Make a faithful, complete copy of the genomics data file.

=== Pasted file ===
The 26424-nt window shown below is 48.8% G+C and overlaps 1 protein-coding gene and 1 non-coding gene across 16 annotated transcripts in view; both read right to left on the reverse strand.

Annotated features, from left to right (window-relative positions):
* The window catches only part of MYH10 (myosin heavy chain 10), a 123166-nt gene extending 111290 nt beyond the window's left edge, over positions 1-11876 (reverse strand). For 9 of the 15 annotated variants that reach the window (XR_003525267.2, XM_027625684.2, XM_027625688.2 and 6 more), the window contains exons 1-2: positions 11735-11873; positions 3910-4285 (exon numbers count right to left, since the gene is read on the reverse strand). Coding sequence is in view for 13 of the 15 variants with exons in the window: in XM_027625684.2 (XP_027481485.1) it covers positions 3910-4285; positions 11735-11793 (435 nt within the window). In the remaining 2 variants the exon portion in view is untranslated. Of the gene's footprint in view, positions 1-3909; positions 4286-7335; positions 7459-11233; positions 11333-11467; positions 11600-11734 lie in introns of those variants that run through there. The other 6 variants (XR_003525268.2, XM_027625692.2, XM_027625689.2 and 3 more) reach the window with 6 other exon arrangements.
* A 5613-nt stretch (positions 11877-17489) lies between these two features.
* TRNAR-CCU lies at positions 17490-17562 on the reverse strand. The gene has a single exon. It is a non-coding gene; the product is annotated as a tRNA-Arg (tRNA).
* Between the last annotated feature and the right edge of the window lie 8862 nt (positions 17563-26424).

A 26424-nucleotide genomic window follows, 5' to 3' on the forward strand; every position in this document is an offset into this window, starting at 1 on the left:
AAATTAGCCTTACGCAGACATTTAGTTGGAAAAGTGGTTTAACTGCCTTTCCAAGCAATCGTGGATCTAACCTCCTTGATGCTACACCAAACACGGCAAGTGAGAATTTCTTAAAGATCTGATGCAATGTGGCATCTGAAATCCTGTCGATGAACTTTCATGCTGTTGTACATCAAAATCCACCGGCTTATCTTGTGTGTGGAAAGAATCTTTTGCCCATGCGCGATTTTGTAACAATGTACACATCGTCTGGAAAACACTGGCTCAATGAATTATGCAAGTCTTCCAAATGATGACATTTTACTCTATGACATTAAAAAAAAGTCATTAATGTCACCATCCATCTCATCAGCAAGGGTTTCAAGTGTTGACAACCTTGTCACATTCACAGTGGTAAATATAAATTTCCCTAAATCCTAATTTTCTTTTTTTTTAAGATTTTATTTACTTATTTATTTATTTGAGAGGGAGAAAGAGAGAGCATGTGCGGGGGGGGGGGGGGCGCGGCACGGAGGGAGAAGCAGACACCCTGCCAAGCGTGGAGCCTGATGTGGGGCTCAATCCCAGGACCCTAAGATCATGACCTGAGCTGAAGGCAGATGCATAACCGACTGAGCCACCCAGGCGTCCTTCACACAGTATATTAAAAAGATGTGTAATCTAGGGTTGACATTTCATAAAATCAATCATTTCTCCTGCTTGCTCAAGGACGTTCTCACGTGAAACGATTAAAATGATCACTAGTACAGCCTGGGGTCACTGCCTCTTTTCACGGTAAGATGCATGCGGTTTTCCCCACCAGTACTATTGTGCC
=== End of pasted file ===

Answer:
The 26424-nt window shown below is 48.8% G+C and overlaps 1 protein-coding gene and 1 non-coding gene across 16 annotated transcripts in view; both read right to left on the reverse strand.

Annotated features, from left to right (window-relative positions):
* The window catches only part of MYH10 (myosin heavy chain 10), a 123166-nt gene extending 111290 nt beyond the window's left edge, over positions 1-11876 (reverse strand). For 9 of the 15 annotated variants that reach the window (XR_003525267.2, XM_027625684.2, XM_027625688.2 and 6 more), the window contains exons 1-2: positions 11735-11873; positions 3910-4285 (exon numbers count right to left, since the gene is read on the reverse strand). Coding sequence is in view for 13 of the 15 variants with exons in the window: in XM_027625684.2 (XP_027481485.1) it covers positions 3910-4285; positions 11735-11793 (435 nt within the window). In the remaining 2 variants the exon portion in view is untranslated. Of the gene's footprint in view, positions 1-3909; positions 4286-7335; positions 7459-11233; positions 11333-11467; positions 11600-11734 lie in introns of those variants that run through there. The other 6 variants (XR_003525268.2, XM_027625692.2, XM_027625689.2 and 3 more) reach the window with 6 other exon arrangements.
* A 5613-nt stretch (positions 11877-17489) lies between these two features.
* TRNAR-CCU lies at positions 17490-17562 on the reverse strand. The gene has a single exon. It is a non-coding gene; the product is annotated as a tRNA-Arg (tRNA).
* Between the last annotated feature and the right edge of the window lie 8862 nt (positions 17563-26424).

A 26424-nucleotide genomic window follows, 5' to 3' on the forward strand; every position in this document is an offset into this window, starting at 1 on the left:
AAATTAGCCTTACGCAGACATTTAGTTGGAAAAGTGGTTTAACTGCCTTTCCAAGCAATCGTGGATCTAACCTCCTTGATGCTACACCAAACACGGCAAGTGAGAATTTCTTAAAGATCTGATGCAATGTGGCATCTGAAATCCTGTCGATGAACTTTCATGCTGTTGTACATCAAAATCCACCGGCTTATCTTGTGTGTGGAAAGAATCTTTTGCCCATGCGCGATTTTGTAACAATGTACACATCGTCTGGAAAACACTGGCTCAATGAATTATGCAAGTCTTCCAAATGATGACATTTTACTCTATGACATTAAAAAAAAGTCATTAATGTCACCATCCATCTCATCAGCAAGGGTTTCAAGTGTTGACAACCTTGTCACATTCACAGTGGTAAATATAAATTTCCCTAAATCCTAATTTTCTTTTTTTTTAAGATTTTATTTACTTATTTATTTATTTGAGAGGGAGAAAGAGAGAGCATGTGCGGGGGGGGGGGGGGCGCGGCACGGAGGGAGAAGCAGACACCCTGCCAAGCGTGGAGCCTGATGTGGGGCTCAATCCCAGGACCCTAAGATCATGACCTGAGCTGAAGGCAGATGCATAACCGACTGAGCCACCCAGGCGTCCTTCACACAGTATATTAAAAAGATGTGTAATCTAGGGTTGACATTTCATAAAATCAATCATTTCTCCTGCTTGCTCAAGGACGTTCTCACGTGAAACGATTAAAATGATCACTAGTACAGCCTGGGGTCACTGCCTCTTTTCACGGTAAGATGCATGCGGTTTTCCCCACCAGTACTATTGTGCC